Distemper Vaccine for Cats

Medical articles

Feline distemper, also known as feline panleukopenia, is caused by an extremely contagious and potentially fatal virus called feline parvovirus (FPV). Feline parvovirus is different than canine parvovirus and only causes disease in cats. Feline distemper is spread through any type of body fluid but most commonly by accidental ingestions of feces. Litterboxes, food bowls, and bedding of infected cats all have potential to infect healthy cats.

Distemper in cats causes gastrointestinal, immune system, and reproductive disease. Symptoms can include poor appetite, loose stool, vomiting, stomach pain, pale skin and gums, or bruising. Very young kittens may become sick and pass away so quickly that symptoms never become obvious. This can occur in as little as 12 hours. If a kitten is infected as a fetus, he or she may show unusual neurological symptoms such as tremors, trouble walking, or seizures after birth. Adult cats that become infected while pregnant may experience miscarriages or stillbirths.

No cure currently exists for feline distemper. However, two types of vaccines are available. Both are extremely effective in preventing distemper infections in cats if used and boostered properly.

Feline Distemper Vaccine

Feline distemper vaccine (feline distemper shot) is manufactured as a modified live virus vaccine or a killed adjuvant vaccine. Both are effective, although the modified live version works more quickly. Most distemper vaccines are combined with other types of vaccines in the same vial to allow for fewer injections. FVRCP is a common such combination vaccine which includes feline viral rhinotracheitis, calicivirus, and panleukopenia (i.e. feline distemper or feline parvovirus). FVRCP vaccines may also be called 3-in-1 vaccines or 3-way vaccines.

Do indoor cats need distemper shots?

The American Association of Feline Practitioners (AAFP) considers the distemper vaccine a core or necessary vaccine for all cats. This is probably because of how severe the infection is and how easily contagious it can be. Feline distemper can hang around the environment for a long time and can be easily carried from one place to another such as on your shoes or clothing.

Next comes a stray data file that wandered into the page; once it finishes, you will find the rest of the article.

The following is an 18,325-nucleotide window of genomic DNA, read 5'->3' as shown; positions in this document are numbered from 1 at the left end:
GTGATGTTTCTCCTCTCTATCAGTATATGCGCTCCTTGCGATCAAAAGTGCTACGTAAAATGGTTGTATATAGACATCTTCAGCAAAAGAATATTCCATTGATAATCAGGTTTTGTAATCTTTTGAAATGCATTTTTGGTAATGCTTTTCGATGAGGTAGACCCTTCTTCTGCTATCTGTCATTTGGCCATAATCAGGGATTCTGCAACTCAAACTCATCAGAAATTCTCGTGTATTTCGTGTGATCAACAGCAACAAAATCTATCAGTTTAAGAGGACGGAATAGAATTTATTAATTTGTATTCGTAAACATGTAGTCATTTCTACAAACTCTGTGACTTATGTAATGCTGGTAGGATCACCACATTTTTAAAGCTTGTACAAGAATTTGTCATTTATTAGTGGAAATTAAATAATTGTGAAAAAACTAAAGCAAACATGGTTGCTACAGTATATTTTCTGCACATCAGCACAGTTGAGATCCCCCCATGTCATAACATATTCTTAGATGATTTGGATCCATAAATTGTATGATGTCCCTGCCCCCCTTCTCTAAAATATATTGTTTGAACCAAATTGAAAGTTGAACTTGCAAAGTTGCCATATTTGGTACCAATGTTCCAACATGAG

AAFP’s recommendation is to begin vaccinating a kitten for distemper as early as six weeks of age, boostering or repeating the vaccine every three to four weeks until the kitten is sixteen weeks of age, then boostering again one year from the last booster. After that, an adult cat should be boostered for distemper every one to three years. If the kitten series of boosters is missed, the cat needs two distemper vaccines, three to four weeks apart, then another booster one year later. Continue boostering every one to three years for the rest of the cat’s life.

Feline Distemper Vaccine Side Effects

For the most part, distemper vaccines are very safe. Modified live vaccines should not be used in pregnant cats because it can cause neurologic birth defects, such as those that occur with the real version of the virus.

Uncommon side effects of either vaccine include pain or swelling at the injection site. Cats may hide for one to two days if they are uncomfortable or stressed from the veterinary visit.

Another side effect of distemper vaccination is a vaccine reaction. Vaccine reactions in cats are rare. Symptoms of a reaction include red splotches or hives on the belly or swelling of the face. If you notice these symptoms, call your veterinarian immediately as vaccine reactions can be life threatening.

Injection site sarcomas are a type of cancer than can occasionally occur with any vaccine. Current research is unclear as to whether one type of vaccine is safer than another. Some veterinarians will give vaccines in specific places on lower parts of the legs in order to protect major organs should injection site sarcomas occur. Spreading out the vaccines to every three years instead of yearly, especially in lower risk areas, can also help prevent sarcomas – research is showing that the distemper vaccine is often effective for at least three years and little need exists for yearly distemper shots. This is not the case for all types of vaccines though. Be sure to discuss any and all concerns about types and frequency of distemper vaccines with your veterinarian in order to help you make an informed decision.